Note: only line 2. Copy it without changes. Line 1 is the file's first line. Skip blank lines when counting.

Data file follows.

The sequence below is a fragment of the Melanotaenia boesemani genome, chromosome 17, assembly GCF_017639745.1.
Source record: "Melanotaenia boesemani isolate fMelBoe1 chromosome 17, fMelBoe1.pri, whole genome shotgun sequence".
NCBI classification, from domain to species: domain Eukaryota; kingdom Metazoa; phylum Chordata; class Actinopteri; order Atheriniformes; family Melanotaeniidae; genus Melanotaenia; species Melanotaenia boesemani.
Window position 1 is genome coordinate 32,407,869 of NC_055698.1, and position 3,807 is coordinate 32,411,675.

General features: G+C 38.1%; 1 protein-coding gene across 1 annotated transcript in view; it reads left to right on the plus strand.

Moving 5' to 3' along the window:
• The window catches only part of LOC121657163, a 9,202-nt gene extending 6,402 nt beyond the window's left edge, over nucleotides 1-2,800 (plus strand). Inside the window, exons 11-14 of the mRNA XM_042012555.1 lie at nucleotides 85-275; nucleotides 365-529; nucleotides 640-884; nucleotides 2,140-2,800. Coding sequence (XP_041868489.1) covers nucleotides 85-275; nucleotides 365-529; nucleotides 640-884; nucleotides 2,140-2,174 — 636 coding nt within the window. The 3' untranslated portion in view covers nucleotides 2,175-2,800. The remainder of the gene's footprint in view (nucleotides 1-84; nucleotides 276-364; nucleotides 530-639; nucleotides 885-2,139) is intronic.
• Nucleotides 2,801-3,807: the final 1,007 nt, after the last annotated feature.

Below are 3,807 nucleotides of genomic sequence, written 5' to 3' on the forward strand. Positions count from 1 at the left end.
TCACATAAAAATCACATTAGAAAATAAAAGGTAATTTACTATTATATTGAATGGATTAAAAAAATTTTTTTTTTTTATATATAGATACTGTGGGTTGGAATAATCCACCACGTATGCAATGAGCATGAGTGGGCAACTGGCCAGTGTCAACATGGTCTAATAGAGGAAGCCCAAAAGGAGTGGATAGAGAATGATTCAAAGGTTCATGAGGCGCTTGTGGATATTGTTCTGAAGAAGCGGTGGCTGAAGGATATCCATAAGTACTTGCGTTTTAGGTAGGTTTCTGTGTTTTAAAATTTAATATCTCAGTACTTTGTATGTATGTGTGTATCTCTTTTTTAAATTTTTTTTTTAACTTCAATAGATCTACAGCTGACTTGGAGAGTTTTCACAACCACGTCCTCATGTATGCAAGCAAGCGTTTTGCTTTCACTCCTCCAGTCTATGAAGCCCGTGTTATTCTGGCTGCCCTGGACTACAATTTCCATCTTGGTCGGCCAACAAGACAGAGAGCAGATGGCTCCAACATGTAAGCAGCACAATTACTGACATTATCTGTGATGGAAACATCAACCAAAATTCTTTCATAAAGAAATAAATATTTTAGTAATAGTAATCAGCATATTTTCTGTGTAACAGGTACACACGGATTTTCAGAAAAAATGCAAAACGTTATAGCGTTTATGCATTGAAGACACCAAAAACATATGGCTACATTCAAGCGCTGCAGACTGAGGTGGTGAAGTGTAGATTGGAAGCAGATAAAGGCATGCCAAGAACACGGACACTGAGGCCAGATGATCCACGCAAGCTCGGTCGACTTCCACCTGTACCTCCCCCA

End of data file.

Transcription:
Source record: "Melanotaenia boesemani isolate fMelBoe1 chromosome 17, fMelBoe1.pri, whole genome shotgun sequence".